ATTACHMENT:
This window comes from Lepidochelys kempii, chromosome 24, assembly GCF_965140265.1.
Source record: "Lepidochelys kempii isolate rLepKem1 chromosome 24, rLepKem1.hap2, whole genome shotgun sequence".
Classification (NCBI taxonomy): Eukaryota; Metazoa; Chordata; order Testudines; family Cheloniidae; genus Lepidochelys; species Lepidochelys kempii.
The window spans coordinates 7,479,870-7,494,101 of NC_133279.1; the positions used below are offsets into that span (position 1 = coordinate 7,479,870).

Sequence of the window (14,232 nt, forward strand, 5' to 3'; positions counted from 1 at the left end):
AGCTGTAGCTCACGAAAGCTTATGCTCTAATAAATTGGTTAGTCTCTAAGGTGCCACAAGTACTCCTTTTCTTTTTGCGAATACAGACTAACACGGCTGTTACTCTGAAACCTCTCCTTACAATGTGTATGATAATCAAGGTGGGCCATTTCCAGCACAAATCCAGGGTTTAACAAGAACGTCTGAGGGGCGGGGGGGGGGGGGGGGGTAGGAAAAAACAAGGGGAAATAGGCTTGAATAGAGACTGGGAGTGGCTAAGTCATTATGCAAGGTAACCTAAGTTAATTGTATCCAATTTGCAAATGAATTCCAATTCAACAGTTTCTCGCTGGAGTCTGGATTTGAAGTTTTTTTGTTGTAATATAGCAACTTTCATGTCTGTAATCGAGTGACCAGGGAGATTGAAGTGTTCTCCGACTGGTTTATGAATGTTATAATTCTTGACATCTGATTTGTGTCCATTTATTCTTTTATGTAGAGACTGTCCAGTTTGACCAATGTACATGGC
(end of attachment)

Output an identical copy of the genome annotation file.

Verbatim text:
This window comes from Lepidochelys kempii, chromosome 24, assembly GCF_965140265.1.
Source record: "Lepidochelys kempii isolate rLepKem1 chromosome 24, rLepKem1.hap2, whole genome shotgun sequence".
Classification (NCBI taxonomy): Eukaryota; Metazoa; Chordata; order Testudines; family Cheloniidae; genus Lepidochelys; species Lepidochelys kempii.
The window spans coordinates 7,479,870-7,494,101 of NC_133279.1; the positions used below are offsets into that span (position 1 = coordinate 7,479,870).

Sequence of the window (14,232 nt, forward strand, 5' to 3'; positions counted from 1 at the left end):
AGCTGTAGCTCACGAAAGCTTATGCTCTAATAAATTGGTTAGTCTCTAAGGTGCCACAAGTACTCCTTTTCTTTTTGCGAATACAGACTAACACGGCTGTTACTCTGAAACCTCTCCTTACAATGTGTATGATAATCAAGGTGGGCCATTTCCAGCACAAATCCAGGGTTTAACAAGAACGTCTGAGGGGCGGGGGGGGGGGGGGGGGTAGGAAAAAACAAGGGGAAATAGGCTTGAATAGAGACTGGGAGTGGCTAAGTCATTATGCAAGGTAACCTAAGTTAATTGTATCCAATTTGCAAATGAATTCCAATTCAACAGTTTCTCGCTGGAGTCTGGATTTGAAGTTTTTTTGTTGTAATATAGCAACTTTCATGTCTGTAATCGAGTGACCAGGGAGATTGAAGTGTTCTCCGACTGGTTTATGAATGTTATAATTCTTGACATCTGATTTGTGTCCATTTATTCTTTTATGTAGAGACTGTCCAGTTTGACCAATGTACATGGC